The Suffolk County District Attorney Wednesday released a massive indictment of 13 individuals and several companies for allegedly conspiring to defraud using fake identities.
In what’s called a synthetic identity fraud scheme, the defendants are charged in a 108 count indictment of using stolen social security numbers to obtain over $1 Million from fraudulent loans and credit card accounts from financial institutions.
The indictment was announced in a press conference held Sept. 23 with DA Tim Sini and Suffolk County Police Commissioner Geraldine Hart. The investigation started in August, 2018 when a member of the DA’s financial investigations started tracking a suspect of identity fraud at several banks and credit unions on Long Island. They would eventually discover the defendants allegedly created more than 20 identities and obtained loans and credit accounts from 19 different institutions. They said the investigation was conducted alongside the U.S. Postal Inspection Service, California police and DAs as well as several credit bureaus. The investigation is still ongoing, Sini said.
Of the 13 individuals charged, Viki Osredkar, 35 of East Northport, was charged with multiple counts of grand larceny, falsifying business records and scheme to defraud. Osredkar is one of 10 from Long Island to be charged by a grand jury.
An additional three companies have been charged with money laundering. District Attorney Tim Sini said all these companies are owned by the same individual, Adam Arena, 43, of Corona, California.
“Some of the people involved in this scheme had strong financial backgrounds and recruited individuals who were down on their luck, offering them cash, for assistance in this operation,” Hart said in a release. “Together, they stole more than a million dollars but fortunately, our dedicated team unraveled their plot and are holding the perpetrators accountable.”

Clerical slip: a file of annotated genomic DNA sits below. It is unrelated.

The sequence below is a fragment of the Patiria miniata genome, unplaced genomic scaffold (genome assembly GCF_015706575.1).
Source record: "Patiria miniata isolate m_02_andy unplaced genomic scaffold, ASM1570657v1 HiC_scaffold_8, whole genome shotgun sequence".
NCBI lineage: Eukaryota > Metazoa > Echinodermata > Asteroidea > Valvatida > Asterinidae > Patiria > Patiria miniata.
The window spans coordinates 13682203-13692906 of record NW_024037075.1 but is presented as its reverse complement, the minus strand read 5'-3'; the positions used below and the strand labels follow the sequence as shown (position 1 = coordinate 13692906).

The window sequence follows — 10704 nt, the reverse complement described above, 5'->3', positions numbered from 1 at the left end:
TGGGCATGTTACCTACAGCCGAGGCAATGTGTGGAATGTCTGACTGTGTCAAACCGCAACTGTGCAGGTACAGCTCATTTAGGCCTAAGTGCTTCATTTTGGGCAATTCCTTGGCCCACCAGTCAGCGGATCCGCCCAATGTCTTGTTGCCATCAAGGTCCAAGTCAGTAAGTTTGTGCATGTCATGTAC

The crime goes like this: participants would allegedly create synthetic identities by associating a stolen social security number with a different name, address and date of birth. The social security numbers usually involved children, recent immigrants, elderly or anyone else not likely to monitor their credit history.
Perpetrators would allegedly make the identities more legitimate by applying for phone accounts, email records, library cards and more. They would then allegedly build credit for the fake identities. Using that credit, they would take out loans and credit card accounts. They would use this credit to the maximum amount allowed but the balances would never be paid.
Among the banks the individuals allegedly defrauded included State Farm, USAA, Suffolk Federal Credit Union, Teachers Federal Credit Union among many others.
“This is an extremely complex crime and it can be very difficult to identify the perpetrators, but the team who is investigating and prosecuting this case meticulously followed the evidence and unraveled this scheme, which has far-reaching impacts on everyday citizens,” Sini said in a release. “We will seek justice for all of the victims — both the financial institutions that have been defrauded and the individual victims whose identities were stolen by these criminals.”